Windows 11 Insiders now have optimizations for legacy games running in windowed mode

If you're playing legacy games on your Windows machine, you'll be pleased to know that Microsoft has certain optimizations planned for them, especially if you're running them in windowed mode. The company has announced that Insiders on recent Dev Channel builds can now take advantage of these features.

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Essentially, many old games use the "legacy-blt" presentation model to render frames on your display. Although DirectX 12 (DX12) already takes advantage of a new presentation mode called "flip-model", Microsoft is now rolling out this enhancement to DX10 and DX11 games too. The migration will improve latency and will also open the door to further enhancements like Auto HDR and Variable Refresh Rate (VRR).

The change primarily impacts old DX10 and DX11 games running in Windowed and Borderless-Windowed mode. Modern games using DX12 already benefit from this. That said, Microsoft has cautioned that:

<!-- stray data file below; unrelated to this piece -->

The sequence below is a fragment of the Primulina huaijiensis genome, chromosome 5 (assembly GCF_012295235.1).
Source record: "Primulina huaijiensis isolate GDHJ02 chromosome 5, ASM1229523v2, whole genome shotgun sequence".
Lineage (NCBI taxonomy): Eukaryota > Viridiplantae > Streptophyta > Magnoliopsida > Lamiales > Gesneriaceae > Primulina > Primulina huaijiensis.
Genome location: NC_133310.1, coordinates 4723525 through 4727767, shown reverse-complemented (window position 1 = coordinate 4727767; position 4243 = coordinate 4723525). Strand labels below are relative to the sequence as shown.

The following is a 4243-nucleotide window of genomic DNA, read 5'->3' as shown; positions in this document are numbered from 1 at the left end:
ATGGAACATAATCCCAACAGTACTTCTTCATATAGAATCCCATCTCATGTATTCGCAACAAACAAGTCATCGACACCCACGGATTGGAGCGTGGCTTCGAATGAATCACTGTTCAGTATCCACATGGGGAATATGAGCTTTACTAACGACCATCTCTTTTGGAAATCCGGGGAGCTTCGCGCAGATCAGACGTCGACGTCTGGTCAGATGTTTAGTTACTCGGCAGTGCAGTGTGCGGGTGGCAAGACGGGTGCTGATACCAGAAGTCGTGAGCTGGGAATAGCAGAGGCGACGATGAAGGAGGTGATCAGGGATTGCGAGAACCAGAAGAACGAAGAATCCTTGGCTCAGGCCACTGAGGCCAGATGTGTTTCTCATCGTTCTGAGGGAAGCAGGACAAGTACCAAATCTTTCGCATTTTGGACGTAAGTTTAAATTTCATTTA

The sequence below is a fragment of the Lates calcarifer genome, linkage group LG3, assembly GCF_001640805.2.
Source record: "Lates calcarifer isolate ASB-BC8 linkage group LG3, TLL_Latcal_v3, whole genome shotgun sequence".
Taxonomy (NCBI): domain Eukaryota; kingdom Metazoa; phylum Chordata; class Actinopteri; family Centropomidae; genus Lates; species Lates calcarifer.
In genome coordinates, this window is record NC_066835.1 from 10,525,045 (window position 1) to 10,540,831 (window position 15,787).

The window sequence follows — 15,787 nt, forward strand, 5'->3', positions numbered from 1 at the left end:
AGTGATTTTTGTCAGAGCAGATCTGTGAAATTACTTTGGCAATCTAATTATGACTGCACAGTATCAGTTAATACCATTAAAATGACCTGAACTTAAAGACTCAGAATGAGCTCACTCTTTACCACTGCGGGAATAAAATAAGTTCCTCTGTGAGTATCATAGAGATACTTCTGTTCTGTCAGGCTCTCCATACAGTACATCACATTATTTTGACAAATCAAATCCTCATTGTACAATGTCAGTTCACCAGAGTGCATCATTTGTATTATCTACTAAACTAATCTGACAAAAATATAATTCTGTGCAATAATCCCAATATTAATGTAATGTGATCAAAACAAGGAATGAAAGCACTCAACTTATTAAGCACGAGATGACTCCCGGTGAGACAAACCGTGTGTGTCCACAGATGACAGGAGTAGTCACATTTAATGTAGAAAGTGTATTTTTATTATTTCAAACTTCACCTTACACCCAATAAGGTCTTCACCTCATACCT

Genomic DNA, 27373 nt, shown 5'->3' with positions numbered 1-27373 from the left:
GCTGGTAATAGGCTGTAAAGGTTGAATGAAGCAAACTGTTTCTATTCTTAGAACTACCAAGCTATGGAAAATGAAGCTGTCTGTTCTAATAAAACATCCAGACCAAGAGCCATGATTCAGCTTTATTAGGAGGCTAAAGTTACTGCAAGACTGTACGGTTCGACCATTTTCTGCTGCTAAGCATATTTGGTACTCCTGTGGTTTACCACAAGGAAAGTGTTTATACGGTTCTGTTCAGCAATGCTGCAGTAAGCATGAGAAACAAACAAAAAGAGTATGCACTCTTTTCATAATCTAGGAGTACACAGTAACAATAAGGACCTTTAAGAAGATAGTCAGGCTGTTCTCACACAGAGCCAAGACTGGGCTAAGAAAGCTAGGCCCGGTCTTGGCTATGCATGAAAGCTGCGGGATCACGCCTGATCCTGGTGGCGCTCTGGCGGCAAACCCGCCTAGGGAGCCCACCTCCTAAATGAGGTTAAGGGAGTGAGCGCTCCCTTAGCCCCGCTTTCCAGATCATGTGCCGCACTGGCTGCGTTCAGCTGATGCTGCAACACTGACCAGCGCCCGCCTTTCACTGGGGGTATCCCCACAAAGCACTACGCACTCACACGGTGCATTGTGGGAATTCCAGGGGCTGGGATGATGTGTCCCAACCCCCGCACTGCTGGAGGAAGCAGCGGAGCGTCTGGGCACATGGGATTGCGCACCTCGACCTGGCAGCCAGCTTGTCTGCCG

When your game is configured to not use v-sync, this can result in a new frame being ready before the previous frame is displayed. At high frame rates, this may lead to screen tearing when this feature is turned on. To avoid tearing in your game, you can make sure to configure the game’s frame rate to match your monitor’s display refresh rate. Another option is to turn on v-sync in your game, which is often found in the game’s settings. If neither of those options work for your gaming experience, you can opt out of this feature and the instructions on how to do that are explained below. Another way to address tearing is by using a VRR monitor which can take advantage of the lower latency. However, please note tearing is still possible if you exceed the refresh rate of the monitor.

Microsoft says that the capability is available on Windows 11 Dev Channel build 22545 or later, which means that users on build 22557, that just rolled out yesterday, can take advantage of it.

You can head over to the Microsoft blog post here to find out how to enable the optimizations globally or for specific apps. It's currently unclear when, or if, these optimizations will be rolled out generally, both on Windows 10 and Windows 11.

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